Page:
Turning down a British honor isn't uncommon. In fact, it's enough of a thing that Wikipedia has an entire page dedicated to it, and several notable names who've done it, including Roald Dahl and Aldous Huxley. But the number of those who've rebuffed the queen is on the upswing, more than doubling over the last nine years, per a closer look by the Guardian. The paper reports that, from 2011 to 2020, nearly 450 people said "thanks, but no thanks" to being knighted or otherwise recognized for their service, contributions, or bravery, per Cabinet Office stats. In 2011, of the nearly 1,987 honors extended, 24 people turned down the offer—1.3% of the potential honorees. This year, however, 68 people out of the 2,504 prospects, or 2.7%, rejected the queen's offers, which she typically makes on her birthday.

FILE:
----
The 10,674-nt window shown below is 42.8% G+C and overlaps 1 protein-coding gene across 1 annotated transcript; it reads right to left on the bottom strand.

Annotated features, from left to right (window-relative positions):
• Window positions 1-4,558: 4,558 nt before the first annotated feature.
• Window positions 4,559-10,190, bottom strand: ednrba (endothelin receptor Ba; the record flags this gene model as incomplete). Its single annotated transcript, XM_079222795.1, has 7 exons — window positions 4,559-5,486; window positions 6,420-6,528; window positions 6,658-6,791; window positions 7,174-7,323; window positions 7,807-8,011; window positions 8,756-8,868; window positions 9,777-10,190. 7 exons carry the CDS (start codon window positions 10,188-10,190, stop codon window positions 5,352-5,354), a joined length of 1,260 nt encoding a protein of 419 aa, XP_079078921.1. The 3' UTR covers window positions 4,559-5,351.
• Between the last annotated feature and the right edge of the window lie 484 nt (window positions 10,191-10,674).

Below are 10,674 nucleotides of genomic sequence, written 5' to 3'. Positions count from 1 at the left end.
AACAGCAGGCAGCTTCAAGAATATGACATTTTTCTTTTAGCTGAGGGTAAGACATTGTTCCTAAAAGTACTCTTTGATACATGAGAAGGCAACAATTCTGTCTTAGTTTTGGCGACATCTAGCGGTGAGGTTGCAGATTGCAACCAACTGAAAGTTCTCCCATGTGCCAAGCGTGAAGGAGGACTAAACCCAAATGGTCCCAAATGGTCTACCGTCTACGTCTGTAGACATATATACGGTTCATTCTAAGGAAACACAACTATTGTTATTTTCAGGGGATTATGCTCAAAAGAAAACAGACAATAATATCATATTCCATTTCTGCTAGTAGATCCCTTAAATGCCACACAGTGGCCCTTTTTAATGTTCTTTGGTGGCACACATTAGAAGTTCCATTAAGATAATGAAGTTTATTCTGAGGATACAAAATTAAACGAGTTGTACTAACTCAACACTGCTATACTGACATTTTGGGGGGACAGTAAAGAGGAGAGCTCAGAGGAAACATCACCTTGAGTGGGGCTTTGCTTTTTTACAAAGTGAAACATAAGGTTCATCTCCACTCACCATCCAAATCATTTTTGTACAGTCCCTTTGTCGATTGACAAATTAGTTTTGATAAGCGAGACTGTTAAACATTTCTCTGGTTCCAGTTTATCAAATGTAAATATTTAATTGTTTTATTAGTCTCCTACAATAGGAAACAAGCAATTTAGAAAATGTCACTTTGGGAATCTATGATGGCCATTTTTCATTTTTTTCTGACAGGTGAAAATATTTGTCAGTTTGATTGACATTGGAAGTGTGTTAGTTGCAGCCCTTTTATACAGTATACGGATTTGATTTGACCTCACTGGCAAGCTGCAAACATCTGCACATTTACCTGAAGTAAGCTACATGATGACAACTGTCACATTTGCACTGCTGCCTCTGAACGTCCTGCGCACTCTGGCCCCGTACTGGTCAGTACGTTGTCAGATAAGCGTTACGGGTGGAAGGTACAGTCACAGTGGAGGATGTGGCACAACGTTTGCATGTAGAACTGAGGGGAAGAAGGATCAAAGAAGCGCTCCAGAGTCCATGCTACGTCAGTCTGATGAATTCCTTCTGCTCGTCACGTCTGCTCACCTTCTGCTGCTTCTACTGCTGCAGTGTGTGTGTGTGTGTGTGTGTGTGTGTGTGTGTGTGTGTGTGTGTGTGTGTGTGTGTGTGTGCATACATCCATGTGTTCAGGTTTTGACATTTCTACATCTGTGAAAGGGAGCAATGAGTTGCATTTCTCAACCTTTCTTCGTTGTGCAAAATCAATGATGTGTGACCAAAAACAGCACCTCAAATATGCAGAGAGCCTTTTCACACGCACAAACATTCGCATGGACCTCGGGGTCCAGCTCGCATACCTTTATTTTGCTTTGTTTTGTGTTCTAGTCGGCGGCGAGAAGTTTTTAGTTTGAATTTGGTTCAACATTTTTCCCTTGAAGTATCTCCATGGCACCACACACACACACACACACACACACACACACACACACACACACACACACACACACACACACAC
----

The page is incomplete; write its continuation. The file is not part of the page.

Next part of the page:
So what would make someone turn down the chance to get an official "Sir" or "Dame" in front of their name? The Wikipedia page throws down a laundry list of reasons, from a desire to stay out of the limelight to an aversion to pretension. But the Guardian and Independent note two main factors are an uneasiness with the centuries-old process that has often rewarded political allies with favors, as well as its association with the oppression and racism of the British Empire's imperialism; some of the honorary titles even include the word "empire," such as OBE (officer of the order of the British Empire), CBE (commander), and MBE (member). "Thousands of medals are given out in the name of a nonexistent empire," author JG Ballard, who rejected a CBE offer, said way back in 2003. "It makes us look a laughingstock and encourages deference to the crown." (Read more United Kingdom stories.)